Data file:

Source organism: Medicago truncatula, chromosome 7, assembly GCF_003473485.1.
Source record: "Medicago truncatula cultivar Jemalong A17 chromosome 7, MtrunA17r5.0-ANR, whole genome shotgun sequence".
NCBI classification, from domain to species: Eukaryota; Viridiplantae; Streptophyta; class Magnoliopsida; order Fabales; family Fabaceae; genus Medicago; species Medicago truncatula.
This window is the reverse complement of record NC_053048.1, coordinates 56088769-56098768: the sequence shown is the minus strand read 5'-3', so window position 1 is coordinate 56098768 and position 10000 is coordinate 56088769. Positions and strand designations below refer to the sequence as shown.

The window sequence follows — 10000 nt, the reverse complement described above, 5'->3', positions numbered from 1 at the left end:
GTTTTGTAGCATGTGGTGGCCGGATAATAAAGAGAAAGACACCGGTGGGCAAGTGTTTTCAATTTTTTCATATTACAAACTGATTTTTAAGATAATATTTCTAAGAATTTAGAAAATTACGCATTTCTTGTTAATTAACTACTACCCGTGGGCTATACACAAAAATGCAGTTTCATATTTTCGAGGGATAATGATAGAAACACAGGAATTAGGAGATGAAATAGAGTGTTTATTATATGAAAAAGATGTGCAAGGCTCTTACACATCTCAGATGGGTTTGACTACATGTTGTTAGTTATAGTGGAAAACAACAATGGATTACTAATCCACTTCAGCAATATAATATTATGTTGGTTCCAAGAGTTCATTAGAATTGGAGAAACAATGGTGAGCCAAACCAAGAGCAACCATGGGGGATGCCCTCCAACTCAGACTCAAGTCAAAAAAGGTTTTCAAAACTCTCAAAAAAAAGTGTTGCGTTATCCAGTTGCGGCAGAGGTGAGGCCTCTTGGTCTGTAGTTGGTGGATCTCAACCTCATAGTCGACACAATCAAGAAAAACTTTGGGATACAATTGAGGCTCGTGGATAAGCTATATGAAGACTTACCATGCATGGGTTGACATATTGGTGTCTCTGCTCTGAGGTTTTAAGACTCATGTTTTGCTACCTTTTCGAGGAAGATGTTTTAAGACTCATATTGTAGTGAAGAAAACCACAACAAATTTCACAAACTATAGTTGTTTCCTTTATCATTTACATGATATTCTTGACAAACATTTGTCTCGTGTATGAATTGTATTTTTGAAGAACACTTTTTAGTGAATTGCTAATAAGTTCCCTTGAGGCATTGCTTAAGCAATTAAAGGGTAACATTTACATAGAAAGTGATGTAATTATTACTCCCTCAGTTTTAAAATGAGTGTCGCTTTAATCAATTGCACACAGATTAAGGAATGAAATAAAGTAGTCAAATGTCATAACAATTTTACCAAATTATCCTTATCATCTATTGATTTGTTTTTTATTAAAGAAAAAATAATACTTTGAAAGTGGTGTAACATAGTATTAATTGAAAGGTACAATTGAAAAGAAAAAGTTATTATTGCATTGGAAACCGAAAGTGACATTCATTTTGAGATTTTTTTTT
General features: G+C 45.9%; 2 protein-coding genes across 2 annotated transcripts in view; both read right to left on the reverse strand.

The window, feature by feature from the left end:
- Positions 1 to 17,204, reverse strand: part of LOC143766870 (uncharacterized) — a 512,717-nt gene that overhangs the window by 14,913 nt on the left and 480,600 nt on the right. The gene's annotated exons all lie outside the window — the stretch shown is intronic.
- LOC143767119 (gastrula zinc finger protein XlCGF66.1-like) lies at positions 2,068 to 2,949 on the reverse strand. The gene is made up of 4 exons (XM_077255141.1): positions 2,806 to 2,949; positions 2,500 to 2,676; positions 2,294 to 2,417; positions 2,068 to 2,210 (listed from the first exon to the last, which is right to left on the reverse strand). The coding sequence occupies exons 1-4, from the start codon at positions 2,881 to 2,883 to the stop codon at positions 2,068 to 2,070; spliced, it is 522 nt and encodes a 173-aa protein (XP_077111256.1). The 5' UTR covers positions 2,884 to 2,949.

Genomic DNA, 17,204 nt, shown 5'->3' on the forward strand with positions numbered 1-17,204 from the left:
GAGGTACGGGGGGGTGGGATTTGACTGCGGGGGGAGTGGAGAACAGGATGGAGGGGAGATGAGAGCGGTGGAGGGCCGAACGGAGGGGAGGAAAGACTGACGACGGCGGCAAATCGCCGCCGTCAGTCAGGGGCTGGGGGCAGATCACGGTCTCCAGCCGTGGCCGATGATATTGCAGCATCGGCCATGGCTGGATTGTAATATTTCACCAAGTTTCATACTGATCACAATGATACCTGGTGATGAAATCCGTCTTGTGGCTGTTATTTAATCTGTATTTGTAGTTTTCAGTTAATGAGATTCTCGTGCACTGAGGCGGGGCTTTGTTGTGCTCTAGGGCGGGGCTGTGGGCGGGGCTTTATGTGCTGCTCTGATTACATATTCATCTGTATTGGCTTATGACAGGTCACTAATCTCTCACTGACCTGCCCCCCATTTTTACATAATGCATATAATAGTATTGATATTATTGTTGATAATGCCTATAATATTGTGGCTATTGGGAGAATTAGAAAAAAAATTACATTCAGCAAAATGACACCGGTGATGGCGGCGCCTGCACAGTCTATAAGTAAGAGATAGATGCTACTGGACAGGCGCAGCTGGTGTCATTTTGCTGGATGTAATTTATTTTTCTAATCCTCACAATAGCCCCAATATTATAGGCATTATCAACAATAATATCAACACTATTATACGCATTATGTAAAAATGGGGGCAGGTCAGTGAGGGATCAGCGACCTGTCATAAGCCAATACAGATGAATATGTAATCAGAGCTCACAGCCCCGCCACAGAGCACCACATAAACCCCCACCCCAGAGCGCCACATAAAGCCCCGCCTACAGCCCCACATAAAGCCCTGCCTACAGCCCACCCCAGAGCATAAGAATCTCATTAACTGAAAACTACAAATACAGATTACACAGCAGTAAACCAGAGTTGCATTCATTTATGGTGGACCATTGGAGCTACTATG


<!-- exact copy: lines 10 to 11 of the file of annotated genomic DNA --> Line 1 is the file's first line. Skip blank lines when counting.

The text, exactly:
- LOC143767119 (gastrula zinc finger protein XlCGF66.1-like) lies at positions 2,068 to 2,949 on the reverse strand. The gene is made up of 4 exons (XM_077255141.1): positions 2,806 to 2,949; positions 2,500 to 2,676; positions 2,294 to 2,417; positions 2,068 to 2,210 (listed from the first exon to the last, which is right to left on the reverse strand). The coding sequence occupies exons 1-4, from the start codon at positions 2,881 to 2,883 to the stop codon at positions 2,068 to 2,070; spliced, it is 522 nt and encodes a 173-aa protein (XP_077111256.1). The 5' UTR covers positions 2,884 to 2,949.

Genomic DNA, 17,204 nt, shown 5'->3' on the forward strand with positions numbered 1-17,204 from the left: